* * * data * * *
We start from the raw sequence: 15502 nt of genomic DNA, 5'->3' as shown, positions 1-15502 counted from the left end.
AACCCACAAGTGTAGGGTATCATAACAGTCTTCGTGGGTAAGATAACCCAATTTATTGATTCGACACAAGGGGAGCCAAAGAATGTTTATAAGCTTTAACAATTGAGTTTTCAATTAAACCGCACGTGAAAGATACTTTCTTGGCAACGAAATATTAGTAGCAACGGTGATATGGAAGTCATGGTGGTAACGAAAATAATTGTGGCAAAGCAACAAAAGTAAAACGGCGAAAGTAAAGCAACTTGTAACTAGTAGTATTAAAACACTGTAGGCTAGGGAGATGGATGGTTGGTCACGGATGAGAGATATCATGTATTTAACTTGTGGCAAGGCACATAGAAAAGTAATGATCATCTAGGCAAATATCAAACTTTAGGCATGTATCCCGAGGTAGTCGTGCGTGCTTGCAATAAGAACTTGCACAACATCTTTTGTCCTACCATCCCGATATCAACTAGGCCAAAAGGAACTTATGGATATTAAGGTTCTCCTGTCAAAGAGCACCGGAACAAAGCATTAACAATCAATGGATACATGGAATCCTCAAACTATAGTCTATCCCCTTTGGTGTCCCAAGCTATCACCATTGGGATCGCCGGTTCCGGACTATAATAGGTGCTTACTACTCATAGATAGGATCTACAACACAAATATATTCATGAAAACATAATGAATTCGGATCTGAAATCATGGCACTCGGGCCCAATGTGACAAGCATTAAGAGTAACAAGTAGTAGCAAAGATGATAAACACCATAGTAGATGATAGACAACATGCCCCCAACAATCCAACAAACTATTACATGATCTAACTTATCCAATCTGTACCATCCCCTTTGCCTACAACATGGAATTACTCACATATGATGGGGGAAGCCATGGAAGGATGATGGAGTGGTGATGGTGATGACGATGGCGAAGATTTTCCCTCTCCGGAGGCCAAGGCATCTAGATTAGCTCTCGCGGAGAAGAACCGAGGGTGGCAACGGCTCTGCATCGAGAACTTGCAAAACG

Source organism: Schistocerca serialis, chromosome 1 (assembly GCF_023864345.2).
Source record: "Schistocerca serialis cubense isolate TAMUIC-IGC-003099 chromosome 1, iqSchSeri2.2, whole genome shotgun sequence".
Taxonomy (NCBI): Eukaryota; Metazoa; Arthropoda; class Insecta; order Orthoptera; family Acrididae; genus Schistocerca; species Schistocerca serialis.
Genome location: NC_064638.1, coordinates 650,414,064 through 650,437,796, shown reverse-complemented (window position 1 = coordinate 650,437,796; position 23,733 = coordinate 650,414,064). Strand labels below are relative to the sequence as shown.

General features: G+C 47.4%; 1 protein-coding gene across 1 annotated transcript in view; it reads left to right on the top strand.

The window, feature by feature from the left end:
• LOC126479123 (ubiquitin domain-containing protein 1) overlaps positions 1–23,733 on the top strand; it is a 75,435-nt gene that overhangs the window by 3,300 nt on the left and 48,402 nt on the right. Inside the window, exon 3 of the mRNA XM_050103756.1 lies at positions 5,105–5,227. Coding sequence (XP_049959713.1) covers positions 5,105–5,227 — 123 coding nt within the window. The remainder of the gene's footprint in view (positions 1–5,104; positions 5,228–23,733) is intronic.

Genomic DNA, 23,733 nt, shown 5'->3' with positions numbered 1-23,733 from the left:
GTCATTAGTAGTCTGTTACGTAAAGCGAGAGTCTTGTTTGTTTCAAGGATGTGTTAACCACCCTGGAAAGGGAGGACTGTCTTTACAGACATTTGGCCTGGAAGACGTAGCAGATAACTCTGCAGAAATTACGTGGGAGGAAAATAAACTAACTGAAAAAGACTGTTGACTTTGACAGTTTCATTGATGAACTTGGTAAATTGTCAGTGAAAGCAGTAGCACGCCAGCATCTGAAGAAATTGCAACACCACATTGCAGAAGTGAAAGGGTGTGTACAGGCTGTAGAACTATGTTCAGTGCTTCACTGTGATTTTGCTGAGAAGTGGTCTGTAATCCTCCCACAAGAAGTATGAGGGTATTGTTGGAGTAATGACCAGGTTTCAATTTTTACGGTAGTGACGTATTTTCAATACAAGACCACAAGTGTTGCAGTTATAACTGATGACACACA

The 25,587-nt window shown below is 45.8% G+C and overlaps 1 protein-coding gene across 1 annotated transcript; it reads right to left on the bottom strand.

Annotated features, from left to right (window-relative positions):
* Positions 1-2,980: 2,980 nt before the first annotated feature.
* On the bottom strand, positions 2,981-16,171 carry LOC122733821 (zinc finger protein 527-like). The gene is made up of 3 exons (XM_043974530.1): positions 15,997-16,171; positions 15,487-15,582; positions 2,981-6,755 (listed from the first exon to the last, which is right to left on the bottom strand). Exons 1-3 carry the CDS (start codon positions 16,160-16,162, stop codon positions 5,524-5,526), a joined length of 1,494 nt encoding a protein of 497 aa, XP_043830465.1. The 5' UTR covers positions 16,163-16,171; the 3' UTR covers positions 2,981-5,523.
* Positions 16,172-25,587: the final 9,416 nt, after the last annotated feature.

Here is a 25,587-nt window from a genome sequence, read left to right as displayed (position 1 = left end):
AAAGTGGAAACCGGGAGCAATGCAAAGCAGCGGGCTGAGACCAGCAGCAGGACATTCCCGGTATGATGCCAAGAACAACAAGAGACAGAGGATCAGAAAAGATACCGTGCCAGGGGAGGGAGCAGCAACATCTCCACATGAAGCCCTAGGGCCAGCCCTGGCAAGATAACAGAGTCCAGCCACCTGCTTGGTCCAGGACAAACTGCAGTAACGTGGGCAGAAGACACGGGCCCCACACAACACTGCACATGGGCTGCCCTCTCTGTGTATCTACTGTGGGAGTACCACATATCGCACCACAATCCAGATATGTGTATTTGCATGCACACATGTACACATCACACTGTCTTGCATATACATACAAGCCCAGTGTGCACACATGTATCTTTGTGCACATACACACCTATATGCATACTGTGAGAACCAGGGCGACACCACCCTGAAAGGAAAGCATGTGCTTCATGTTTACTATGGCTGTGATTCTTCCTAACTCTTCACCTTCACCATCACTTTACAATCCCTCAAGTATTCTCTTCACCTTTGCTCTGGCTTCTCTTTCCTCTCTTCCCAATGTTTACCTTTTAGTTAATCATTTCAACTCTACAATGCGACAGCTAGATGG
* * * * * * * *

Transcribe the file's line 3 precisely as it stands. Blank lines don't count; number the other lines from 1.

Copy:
Source organism: Schistocerca serialis, chromosome 1 (assembly GCF_023864345.2).